National Homeland Defense Foundation Conference

by Nadav Morag, Ph.D., CTU University Dean of Security Studies

The theme for this year’s National Homeland Defense Foundation conference focused on security in the arctic region.  This is an area that most Americans think very little about despite the fact that the United States is an arctic nation and has been one since Secretary of State William H. Seward organized the purchase of Alaska from the Russian Empire in 1867 (a sale that Russians of subsequent generations have certainly lived to regret!).   

During the Cold War (roughly 1946 to 1991), the arctic was an extremely critical area for three reasons: 1) It was a major location for underwater and air eavesdropping (i.e., spying) operations carried out by the United States and its allies on the one hand and the Soviet Union on the other.  2) The quickest direct air route from the Soviet Union to the United States and vice versa was over the artic.  This meant that US and Soviet ICBMs (Inter-Continental Ballistic Missiles) carrying nuclear warheads were programmed to fly over the artic on their way to hit nuclear installations or cities in enemy territory.  3) Because of Reason #2, and especially in the period when military satellites were not as common as they are now, the United States deployed an array of radar stations along the arctic coast in Canada and Alaska, known as the DEW (Distant Early Warning Line) and these were critical in providing warning to the United States in the event of a Soviet nuclear launch (the Soviets also had similar systems in their far north).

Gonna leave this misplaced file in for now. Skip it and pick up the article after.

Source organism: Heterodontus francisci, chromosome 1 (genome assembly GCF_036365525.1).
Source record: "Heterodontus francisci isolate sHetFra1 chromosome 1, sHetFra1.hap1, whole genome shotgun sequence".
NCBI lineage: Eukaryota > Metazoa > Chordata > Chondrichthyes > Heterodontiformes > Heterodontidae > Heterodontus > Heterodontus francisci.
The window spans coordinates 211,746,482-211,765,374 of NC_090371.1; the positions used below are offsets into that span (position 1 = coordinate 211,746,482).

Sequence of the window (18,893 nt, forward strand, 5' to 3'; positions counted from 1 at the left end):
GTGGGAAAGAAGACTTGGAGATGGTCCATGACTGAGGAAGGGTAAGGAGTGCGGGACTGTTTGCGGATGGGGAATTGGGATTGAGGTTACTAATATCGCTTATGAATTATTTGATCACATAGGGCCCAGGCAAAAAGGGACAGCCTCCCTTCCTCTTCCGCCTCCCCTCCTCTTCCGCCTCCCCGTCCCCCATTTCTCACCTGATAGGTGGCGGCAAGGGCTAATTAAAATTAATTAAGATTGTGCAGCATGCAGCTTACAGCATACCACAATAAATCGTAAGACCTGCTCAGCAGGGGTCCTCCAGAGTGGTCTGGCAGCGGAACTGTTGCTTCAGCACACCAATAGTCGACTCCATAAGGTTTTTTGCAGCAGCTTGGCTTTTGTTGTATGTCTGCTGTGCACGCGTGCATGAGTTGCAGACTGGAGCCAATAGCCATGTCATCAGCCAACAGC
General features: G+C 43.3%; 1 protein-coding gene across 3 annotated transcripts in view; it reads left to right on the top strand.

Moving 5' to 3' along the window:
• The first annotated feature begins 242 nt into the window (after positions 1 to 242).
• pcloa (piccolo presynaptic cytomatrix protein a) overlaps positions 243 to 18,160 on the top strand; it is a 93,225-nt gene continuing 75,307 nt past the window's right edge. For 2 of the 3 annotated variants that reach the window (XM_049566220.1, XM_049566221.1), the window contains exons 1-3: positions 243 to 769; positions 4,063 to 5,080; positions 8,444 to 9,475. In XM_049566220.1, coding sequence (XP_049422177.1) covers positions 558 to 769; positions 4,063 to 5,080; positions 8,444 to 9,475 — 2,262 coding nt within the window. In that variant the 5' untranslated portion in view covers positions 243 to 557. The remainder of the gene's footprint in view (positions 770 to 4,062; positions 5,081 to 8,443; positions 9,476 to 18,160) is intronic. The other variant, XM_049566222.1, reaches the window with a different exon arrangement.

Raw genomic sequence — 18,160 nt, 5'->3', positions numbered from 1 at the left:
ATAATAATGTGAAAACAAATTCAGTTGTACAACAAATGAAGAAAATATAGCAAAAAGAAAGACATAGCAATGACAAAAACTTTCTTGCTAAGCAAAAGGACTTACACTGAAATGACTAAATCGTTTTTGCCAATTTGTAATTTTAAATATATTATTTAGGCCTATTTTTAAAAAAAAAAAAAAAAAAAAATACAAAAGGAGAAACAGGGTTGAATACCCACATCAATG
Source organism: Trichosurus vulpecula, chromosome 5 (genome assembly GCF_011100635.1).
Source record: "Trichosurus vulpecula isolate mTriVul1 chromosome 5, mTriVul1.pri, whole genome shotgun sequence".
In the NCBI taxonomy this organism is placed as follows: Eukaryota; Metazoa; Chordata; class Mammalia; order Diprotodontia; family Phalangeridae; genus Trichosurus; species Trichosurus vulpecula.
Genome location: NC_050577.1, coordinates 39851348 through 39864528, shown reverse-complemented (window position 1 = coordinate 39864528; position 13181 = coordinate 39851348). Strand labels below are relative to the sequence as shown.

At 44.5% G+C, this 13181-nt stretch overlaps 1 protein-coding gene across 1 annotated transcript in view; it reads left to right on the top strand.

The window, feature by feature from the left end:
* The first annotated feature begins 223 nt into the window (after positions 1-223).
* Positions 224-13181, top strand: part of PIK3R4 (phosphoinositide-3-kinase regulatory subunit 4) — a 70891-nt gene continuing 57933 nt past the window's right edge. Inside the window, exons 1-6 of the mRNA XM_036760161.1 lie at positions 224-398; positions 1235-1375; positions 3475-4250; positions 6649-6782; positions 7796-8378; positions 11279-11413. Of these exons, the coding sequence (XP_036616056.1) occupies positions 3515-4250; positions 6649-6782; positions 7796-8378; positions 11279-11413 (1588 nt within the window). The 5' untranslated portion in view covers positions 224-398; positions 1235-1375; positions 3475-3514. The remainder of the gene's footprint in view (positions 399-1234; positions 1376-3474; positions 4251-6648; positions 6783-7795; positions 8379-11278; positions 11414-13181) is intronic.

Consequently, interest in the arctic, at least among policymakers and the military, is not new.  What is comparatively newer is that climate change has led to the melting of the polar ice cap so that there is both less ice (both in terms of how deep it is as well as how large the ice cap is) and the ice on the fringes of the polar ice cap melts earlier and freezes later than had been the case in the past.  This translates into greater opportunities for navigation in the Arctic Sea and the various waterways to its south.  The Cold War is over, but the United States and Russia are still geopolitical rivals, albeit at a much reduced level of rivalry.  Moreover, there are other nations with claims to the arctic that border the region and these are: Norway, Denmark (Denmark owns the territory of Greenland, which borders the arctic) and Canada.  The latter has had several border disputes with the United States with respect to issues such as the maritime border between Alaska and Canada as well as whether certain waterways in Canada’s far north (known as the Northwest Passage) are Canadian territorial waters or are international waters in which US ships can freely navigate without requesting Canadian permission.  To make matters more complicated, the thawing of the arctic has led to significant interests in the potential resources in the arctic, chiefly energy (in the form of oil and gas reserves below the seabed) and protein (in the form of potentially large reserves of fish) and also to significant concerns about the possible damage to the environment that will result from the exploitation of these resources.  Resource-hungry nations such as China, Japan and South Korea are also evidencing a high degree of interest in the arctic and certainly will not accept it being viewed as a US-Russian-Canadian-Norwegian-Danish lake. 

All of this means that the arctic will continue to be of great importance to homeland defense and that while the nature of the struggle over the arctic has changed, the arctic will, for those nations on its fringes as well as those outside the region, continue to be a center of global interest and rivalry.

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